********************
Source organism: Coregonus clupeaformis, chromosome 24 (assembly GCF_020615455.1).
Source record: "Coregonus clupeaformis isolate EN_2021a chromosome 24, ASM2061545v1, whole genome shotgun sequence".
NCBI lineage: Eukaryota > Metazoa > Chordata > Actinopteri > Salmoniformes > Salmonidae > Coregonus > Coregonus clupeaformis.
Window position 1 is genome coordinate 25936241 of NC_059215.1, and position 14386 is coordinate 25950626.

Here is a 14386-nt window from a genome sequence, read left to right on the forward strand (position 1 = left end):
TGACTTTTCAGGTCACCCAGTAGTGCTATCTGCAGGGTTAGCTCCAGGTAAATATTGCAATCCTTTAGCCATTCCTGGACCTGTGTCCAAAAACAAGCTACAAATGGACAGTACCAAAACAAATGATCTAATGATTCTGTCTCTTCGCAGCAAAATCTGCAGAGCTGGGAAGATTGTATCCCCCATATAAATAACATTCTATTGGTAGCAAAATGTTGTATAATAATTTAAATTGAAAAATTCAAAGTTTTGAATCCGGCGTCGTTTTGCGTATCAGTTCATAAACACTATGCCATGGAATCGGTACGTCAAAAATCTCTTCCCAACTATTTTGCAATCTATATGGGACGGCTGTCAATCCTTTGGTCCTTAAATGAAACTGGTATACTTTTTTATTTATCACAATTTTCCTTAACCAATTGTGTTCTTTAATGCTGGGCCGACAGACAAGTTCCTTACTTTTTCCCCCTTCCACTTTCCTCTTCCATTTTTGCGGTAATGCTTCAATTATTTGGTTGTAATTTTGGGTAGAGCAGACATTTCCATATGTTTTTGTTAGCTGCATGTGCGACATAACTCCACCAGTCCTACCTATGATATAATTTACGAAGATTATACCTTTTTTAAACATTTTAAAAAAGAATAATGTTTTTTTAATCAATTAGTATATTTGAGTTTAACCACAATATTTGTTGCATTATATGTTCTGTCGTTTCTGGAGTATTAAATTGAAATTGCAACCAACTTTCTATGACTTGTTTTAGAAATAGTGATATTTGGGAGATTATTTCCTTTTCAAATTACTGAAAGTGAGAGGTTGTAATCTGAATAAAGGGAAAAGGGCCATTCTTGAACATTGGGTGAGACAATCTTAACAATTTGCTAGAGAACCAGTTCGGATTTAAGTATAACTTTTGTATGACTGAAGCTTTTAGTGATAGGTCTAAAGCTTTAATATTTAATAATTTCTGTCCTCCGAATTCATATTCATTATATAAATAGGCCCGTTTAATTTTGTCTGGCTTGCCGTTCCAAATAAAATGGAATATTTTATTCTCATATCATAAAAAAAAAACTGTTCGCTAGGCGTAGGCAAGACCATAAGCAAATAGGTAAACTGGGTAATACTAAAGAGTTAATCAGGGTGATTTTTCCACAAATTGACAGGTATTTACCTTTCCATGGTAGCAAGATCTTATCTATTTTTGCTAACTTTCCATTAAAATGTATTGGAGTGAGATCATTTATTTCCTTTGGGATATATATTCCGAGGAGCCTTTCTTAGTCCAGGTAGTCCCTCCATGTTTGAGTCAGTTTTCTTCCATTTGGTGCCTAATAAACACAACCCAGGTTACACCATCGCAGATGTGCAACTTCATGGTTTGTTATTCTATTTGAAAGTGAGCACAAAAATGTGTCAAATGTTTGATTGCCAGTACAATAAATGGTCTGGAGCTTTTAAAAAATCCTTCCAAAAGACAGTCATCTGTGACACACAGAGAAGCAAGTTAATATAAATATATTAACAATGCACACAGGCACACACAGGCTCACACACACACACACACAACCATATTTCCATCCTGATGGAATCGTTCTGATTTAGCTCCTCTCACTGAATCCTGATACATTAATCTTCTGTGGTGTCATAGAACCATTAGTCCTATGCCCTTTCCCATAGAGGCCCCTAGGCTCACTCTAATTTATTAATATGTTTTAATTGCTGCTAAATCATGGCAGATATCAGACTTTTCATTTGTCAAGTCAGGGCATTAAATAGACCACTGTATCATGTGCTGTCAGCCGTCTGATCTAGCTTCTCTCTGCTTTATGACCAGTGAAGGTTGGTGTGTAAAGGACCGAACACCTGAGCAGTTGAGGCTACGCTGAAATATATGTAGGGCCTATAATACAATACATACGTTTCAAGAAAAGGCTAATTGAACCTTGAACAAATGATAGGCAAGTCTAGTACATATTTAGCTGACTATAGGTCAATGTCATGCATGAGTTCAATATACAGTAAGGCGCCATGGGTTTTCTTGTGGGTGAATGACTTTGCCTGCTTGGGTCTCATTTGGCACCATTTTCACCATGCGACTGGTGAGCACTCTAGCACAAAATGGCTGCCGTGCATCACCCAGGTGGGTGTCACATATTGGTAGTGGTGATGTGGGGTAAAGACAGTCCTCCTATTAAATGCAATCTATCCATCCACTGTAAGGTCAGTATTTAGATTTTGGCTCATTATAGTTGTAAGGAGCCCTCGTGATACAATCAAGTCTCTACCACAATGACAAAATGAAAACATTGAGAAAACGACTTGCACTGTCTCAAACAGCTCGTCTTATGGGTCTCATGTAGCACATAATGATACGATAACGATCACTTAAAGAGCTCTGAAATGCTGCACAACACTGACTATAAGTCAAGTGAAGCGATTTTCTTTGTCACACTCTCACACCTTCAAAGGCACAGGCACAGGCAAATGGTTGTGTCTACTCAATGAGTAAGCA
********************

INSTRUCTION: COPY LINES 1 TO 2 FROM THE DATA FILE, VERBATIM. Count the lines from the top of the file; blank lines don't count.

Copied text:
Source organism: Coregonus clupeaformis, chromosome 24 (assembly GCF_020615455.1).
Source record: "Coregonus clupeaformis isolate EN_2021a chromosome 24, ASM2061545v1, whole genome shotgun sequence".